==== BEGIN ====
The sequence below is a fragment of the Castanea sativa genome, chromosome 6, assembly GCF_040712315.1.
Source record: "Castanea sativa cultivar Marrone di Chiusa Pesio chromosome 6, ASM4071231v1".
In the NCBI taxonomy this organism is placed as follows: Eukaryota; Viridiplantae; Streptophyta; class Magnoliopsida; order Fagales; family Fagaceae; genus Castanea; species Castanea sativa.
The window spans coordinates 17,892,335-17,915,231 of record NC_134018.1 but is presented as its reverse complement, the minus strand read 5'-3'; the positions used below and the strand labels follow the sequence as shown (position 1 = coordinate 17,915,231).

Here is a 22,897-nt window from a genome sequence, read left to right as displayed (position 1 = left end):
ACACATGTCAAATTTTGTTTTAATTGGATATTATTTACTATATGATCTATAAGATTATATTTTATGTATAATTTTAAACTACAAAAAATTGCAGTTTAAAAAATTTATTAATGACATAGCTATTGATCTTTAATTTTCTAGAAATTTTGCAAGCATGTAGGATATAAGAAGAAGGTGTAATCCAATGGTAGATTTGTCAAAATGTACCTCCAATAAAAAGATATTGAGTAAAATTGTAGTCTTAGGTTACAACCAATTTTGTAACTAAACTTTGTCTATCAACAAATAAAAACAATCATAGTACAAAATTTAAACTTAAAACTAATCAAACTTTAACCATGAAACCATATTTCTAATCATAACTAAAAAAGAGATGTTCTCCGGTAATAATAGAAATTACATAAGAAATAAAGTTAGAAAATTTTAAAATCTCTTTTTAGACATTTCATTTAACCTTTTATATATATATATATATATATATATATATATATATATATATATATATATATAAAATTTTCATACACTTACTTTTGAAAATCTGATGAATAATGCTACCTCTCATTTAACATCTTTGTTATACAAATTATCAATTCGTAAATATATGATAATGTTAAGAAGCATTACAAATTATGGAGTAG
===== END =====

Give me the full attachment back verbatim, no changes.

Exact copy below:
The sequence below is a fragment of the Castanea sativa genome, chromosome 6, assembly GCF_040712315.1.
Source record: "Castanea sativa cultivar Marrone di Chiusa Pesio chromosome 6, ASM4071231v1".
In the NCBI taxonomy this organism is placed as follows: Eukaryota; Viridiplantae; Streptophyta; class Magnoliopsida; order Fagales; family Fagaceae; genus Castanea; species Castanea sativa.
The window spans coordinates 17,892,335-17,915,231 of record NC_134018.1 but is presented as its reverse complement, the minus strand read 5'-3'; the positions used below and the strand labels follow the sequence as shown (position 1 = coordinate 17,915,231).

Here is a 22,897-nt window from a genome sequence, read left to right as displayed (position 1 = left end):
ACACATGTCAAATTTTGTTTTAATTGGATATTATTTACTATATGATCTATAAGATTATATTTTATGTATAATTTTAAACTACAAAAAATTGCAGTTTAAAAAATTTATTAATGACATAGCTATTGATCTTTAATTTTCTAGAAATTTTGCAAGCATGTAGGATATAAGAAGAAGGTGTAATCCAATGGTAGATTTGTCAAAATGTACCTCCAATAAAAAGATATTGAGTAAAATTGTAGTCTTAGGTTACAACCAATTTTGTAACTAAACTTTGTCTATCAACAAATAAAAACAATCATAGTACAAAATTTAAACTTAAAACTAATCAAACTTTAACCATGAAACCATATTTCTAATCATAACTAAAAAAGAGATGTTCTCCGGTAATAATAGAAATTACATAAGAAATAAAGTTAGAAAATTTTAAAATCTCTTTTTAGACATTTCATTTAACCTTTTATATATATATATATATATATATATATATATATATATATATATATATATATAAAATTTTCATACACTTACTTTTGAAAATCTGATGAATAATGCTACCTCTCATTTAACATCTTTGTTATACAAATTATCAATTCGTAAATATATGATAATGTTAAGAAGCATTACAAATTATGGAGTAG